AT&T, T-Mobile, Decide: The 1-Minute Week in Seattle Tech Headlines

—The federal government’s surprise lawsuit to block the $39 billion merger of AT&T and T-Mobile dominated the region’s tech headlines last week, and the fallout will continue to turn heads for the rest of the year (and maybe beyond). I deconstructed the Justice Department’s arguments in this post, which is kind of a Cliff’s Notes to the lawsuit filing for those who don’t want to plow through the whole thing. Expect more to come—AT&T is reportedly ready to make some concessions, but it might be too late for all of that.

—As a follow-up, we featured this guest column from state House member and wireless industry veteran Reuven Carlyle, which was adapted from an earlier post on his own blog. It’s a long read, but worth the time as Carlyle—a Democrat—argues against the Obama administration’s deal-blocking lawsuit because, in his view, consolidation is inevitable and the only real way the U.S. can build massive, utility-grade wireless networks that will spark innovation.

—I profiled Decide, the interesting new gadget-shopping startup from the ubiquitous Oren Etzioni and friends. Decide uses the same breed of price-prediction technologies that built Farecast (acquired by Microsoft), but adds some new elements that help shoppers decide (get it?) when they should buy a new TV, laptop, or camera. But it’s about way more than saving money on tech gadgets: Decide’s methods of extracting searchable information from written text, used as a way to track new-model rumors, points to the future of all search.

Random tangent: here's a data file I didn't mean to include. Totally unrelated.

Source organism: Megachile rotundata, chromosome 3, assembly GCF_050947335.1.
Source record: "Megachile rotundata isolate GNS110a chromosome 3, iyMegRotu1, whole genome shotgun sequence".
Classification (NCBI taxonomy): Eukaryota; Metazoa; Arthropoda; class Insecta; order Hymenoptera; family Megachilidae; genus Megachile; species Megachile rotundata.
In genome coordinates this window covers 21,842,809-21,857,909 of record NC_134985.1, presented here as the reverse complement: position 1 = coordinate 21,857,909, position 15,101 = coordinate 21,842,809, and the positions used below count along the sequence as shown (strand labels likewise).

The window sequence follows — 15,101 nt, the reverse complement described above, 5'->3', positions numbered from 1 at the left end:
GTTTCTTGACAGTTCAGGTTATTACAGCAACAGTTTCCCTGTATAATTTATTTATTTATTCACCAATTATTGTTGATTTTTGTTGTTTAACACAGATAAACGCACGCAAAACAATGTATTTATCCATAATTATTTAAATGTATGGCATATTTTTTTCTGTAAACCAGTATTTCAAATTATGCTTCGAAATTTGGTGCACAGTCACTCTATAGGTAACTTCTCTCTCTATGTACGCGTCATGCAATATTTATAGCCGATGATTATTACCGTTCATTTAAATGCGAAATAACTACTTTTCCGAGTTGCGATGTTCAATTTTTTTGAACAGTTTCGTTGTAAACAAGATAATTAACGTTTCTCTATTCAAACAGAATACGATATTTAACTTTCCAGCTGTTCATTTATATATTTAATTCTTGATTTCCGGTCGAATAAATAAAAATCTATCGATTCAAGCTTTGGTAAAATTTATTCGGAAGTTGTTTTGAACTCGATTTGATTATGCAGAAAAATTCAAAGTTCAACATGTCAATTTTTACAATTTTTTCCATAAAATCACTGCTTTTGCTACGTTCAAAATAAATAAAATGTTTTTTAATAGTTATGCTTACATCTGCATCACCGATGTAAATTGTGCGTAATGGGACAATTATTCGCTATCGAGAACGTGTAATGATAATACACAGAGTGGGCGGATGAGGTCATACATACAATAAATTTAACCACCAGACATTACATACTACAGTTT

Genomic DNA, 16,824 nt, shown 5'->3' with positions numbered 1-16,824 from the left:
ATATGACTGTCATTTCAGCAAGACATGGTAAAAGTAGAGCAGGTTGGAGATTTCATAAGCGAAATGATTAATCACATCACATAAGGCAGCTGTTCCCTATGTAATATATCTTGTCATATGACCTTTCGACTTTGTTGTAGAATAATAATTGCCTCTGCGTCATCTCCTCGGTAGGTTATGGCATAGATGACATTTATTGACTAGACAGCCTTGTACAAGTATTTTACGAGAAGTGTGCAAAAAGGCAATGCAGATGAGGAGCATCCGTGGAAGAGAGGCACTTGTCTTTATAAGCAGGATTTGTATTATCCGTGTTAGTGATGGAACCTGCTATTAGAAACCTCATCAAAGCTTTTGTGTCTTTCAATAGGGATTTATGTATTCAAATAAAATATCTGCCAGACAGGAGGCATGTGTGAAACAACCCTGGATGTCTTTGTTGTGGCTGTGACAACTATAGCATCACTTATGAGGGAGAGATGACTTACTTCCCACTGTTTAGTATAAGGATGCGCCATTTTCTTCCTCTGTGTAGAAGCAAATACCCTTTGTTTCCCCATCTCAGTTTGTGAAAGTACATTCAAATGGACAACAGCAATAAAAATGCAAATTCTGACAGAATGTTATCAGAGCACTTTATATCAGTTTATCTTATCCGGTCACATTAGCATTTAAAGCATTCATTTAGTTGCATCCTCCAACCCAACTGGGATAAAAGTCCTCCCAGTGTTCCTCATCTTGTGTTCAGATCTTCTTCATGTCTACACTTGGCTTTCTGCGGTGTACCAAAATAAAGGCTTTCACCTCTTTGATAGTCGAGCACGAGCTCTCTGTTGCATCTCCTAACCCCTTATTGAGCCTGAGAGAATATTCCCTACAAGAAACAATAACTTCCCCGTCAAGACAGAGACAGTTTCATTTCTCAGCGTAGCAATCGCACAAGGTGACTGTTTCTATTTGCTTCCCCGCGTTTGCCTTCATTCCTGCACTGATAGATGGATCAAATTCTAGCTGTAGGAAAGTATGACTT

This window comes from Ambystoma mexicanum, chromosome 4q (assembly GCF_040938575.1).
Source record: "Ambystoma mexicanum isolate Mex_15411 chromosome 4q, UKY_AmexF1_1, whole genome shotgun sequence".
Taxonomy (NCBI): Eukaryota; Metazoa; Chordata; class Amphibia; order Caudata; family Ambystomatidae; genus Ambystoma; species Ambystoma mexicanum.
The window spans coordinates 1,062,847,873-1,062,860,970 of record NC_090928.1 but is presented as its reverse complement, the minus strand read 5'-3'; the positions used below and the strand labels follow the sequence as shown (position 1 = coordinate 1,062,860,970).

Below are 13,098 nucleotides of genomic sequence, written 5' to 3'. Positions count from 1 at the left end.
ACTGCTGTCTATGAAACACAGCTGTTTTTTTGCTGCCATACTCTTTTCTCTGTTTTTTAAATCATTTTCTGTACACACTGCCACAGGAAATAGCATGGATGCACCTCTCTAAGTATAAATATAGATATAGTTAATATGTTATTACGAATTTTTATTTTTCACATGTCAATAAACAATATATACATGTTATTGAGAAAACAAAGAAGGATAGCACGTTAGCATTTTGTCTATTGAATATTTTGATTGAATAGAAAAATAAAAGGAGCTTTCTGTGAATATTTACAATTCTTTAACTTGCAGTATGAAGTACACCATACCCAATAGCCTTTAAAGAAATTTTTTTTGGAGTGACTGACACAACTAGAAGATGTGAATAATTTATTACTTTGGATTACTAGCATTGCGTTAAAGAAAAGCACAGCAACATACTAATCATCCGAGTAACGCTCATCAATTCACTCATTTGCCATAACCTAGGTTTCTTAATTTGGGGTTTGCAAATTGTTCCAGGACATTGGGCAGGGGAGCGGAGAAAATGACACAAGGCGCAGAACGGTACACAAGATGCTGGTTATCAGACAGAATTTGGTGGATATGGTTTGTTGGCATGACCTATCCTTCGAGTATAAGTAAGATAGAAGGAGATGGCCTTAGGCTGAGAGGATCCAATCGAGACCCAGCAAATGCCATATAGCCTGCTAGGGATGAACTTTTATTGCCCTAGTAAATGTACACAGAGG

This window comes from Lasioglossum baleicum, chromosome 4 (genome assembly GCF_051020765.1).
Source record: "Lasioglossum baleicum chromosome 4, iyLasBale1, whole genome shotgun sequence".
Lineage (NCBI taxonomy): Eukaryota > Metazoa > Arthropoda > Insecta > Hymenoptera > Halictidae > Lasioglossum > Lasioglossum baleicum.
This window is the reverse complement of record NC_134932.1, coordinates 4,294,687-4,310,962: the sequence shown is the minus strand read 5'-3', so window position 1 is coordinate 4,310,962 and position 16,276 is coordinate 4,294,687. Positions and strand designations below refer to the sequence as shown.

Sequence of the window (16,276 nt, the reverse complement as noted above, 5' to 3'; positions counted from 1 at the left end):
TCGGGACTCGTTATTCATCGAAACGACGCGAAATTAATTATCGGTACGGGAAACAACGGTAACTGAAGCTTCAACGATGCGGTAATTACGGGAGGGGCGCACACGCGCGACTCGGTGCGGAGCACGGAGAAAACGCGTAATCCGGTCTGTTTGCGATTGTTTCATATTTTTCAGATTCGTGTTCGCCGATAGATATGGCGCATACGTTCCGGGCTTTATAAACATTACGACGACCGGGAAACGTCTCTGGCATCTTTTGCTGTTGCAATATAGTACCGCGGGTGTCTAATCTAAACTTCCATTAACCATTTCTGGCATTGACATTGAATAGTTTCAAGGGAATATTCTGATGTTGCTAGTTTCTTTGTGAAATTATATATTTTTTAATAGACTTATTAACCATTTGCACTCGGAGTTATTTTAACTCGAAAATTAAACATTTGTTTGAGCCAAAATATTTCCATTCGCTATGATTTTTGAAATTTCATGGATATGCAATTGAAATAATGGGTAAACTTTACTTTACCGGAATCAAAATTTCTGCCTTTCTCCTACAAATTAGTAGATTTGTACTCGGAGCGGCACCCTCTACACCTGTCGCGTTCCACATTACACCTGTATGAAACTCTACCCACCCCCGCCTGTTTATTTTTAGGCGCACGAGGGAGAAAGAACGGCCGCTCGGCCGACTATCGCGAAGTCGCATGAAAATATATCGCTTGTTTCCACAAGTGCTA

—The pre-Labor Day Thursday was ripe with tidbits, so here’s a roundup-within-a-roundup—New HTC phones running the “Mango” version of Windows Phone; Microsoft sued over allegedly tracking locations through WP camera software; Expedia‘s CFO stepping down, but not until the TripAdvisor spinoff is complete; and Harebrained Schemes‘ “Crimson Steam Pirates” debuts for the iPad, via Bungie Aerospace and Moai.

—Finally, in a startup profile by way of an SEC filing, we chatted about Viableware, a company featuring some tech and restaurant industry veterans who are targeting the suddenly busy market for next-generation payment devices and systems for dining out. Viableware’s device is called the Rail, and mimics a traditional bill folio. The idea is to save money on transaction fees and labor, cut out the potential for fraud, and—probably most importantly—build a new platform for ads and loyalty programs

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